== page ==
This has helped to drive uptake and build out a large inclusive digital payments ecosystem. For payment providers, embracing interoperable platforms adds clear value for users and can help to grow a wider network of merchants and acceptance points.
Developing a supportive regulatory environment that strikes a careful balance between encouraging innovation and managing risk. In its efforts to strike a balance between these two objectives, China has announced policies to foster domestic development and competition, and support innovation.
The G20 High-Level principles also recognize the need to support innovation while managing risk and encouraging the development of digital financial products and services.
In China, the government has taken a “wait and see” approach to regulation which allows for innovation by industry participants within informal limits, under careful supervision by the relevant regulators. As products mature and their implications for users and the ecosystem emerge, the regulators develop the appropriate guidelines and rules to address these implications, protect consumers, and support a more cohesive payments ecosystem.
This approach of protecting and fostering domestic players may not be appropriate for every country, and each country should consider their own circumstances, but China does offer an illustrative example of how this strategy can work.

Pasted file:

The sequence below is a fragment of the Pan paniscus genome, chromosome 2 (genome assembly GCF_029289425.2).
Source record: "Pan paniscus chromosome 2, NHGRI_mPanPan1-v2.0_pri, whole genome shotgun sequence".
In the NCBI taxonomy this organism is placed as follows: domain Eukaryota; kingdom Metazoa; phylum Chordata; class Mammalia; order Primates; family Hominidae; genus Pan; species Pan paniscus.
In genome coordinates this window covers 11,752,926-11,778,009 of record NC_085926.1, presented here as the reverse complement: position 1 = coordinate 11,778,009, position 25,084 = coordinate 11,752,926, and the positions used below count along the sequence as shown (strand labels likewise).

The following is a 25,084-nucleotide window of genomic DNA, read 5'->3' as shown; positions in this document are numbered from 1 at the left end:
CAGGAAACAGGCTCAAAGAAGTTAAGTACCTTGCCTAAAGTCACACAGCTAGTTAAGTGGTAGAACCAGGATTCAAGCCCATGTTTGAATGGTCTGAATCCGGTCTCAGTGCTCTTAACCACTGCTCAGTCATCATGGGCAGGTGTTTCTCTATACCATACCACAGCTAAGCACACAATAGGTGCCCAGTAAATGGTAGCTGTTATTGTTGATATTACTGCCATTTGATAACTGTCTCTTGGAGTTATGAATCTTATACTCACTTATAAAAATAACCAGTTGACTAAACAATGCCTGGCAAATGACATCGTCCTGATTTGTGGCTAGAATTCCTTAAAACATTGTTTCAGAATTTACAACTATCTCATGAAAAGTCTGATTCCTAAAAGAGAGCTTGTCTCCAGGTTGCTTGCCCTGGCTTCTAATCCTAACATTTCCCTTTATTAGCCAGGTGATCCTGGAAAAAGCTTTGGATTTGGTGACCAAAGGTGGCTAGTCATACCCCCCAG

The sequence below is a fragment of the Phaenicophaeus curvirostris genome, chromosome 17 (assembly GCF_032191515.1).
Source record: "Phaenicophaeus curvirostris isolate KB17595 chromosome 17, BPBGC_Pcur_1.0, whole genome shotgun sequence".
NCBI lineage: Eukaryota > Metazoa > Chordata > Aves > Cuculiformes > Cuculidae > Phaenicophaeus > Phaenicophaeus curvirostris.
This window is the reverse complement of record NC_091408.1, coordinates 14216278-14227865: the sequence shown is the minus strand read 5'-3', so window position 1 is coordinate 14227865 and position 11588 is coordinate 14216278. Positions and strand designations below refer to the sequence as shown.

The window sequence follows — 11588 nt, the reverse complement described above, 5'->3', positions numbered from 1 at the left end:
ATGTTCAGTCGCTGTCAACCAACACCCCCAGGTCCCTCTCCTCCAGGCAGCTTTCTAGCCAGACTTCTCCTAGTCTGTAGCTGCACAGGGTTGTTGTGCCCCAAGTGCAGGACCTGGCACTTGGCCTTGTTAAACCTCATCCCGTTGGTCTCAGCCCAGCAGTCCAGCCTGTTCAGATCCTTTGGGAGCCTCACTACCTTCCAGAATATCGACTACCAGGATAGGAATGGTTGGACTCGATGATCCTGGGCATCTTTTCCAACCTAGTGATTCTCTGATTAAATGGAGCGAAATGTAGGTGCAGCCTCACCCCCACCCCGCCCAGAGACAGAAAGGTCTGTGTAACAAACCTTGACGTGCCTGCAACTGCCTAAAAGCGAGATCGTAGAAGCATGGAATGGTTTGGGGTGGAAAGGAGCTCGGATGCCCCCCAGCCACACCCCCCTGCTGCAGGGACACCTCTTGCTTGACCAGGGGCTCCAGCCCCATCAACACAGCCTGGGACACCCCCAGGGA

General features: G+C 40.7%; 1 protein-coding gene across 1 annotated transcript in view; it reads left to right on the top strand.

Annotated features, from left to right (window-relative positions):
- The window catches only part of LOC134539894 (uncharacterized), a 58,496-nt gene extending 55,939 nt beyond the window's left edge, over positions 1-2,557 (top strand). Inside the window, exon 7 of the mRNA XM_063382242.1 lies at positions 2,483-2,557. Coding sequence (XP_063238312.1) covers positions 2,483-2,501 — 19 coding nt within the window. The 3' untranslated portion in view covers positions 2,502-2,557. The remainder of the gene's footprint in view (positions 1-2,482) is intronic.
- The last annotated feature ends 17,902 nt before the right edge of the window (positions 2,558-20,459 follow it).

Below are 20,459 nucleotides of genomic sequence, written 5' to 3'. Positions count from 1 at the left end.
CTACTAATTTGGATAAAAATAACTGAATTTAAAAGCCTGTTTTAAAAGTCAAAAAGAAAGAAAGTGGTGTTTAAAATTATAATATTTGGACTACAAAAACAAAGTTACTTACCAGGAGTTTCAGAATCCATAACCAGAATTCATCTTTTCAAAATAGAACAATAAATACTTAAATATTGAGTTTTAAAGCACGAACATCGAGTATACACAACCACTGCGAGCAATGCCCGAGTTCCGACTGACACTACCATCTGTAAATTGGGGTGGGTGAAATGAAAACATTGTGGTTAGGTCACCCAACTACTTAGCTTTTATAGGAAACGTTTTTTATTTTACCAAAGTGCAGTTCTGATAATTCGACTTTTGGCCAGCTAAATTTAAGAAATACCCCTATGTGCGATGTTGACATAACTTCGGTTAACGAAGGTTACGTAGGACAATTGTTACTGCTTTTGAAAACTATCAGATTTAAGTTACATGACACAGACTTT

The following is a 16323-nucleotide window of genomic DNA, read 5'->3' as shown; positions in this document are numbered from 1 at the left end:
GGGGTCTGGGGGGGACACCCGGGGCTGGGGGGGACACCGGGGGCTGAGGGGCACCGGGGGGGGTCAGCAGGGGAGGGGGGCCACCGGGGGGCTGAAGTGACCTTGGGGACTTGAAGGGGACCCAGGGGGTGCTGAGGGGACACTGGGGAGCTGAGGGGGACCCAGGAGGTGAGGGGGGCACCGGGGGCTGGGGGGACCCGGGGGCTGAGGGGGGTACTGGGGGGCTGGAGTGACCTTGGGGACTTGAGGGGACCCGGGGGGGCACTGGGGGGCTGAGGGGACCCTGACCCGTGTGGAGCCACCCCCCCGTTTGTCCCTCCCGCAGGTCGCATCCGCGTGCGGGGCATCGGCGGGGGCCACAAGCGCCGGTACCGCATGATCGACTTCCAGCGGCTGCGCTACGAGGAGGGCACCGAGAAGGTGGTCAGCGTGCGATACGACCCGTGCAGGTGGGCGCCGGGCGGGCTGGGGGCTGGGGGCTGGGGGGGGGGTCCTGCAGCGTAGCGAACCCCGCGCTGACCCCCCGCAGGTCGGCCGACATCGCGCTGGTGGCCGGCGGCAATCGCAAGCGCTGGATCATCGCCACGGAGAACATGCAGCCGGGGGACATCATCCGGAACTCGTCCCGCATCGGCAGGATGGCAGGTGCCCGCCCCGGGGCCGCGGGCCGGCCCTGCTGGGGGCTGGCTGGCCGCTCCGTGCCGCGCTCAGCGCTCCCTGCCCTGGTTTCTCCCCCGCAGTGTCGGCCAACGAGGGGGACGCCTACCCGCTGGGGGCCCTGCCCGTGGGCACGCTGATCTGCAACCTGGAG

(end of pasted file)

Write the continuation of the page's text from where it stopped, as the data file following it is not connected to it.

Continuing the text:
Setting public investment priorities that encourage digitization. This is particularly the case with the vital preconditions of digitization, such as effective infrastructure for the internet and mobile telecommunications.
In 2016, China had 530 million 4G users. This exceeds the number of 4G users in the United States and Europe combined. China expects to spend RMB 1.2 trillion (US$1.88 billion) over the next three years to further improve the quality of its broadband connectivity and mobile access. This will support the use of mobile smartphones – an important element in digital payments and digital finance usage.
For both businesses and governments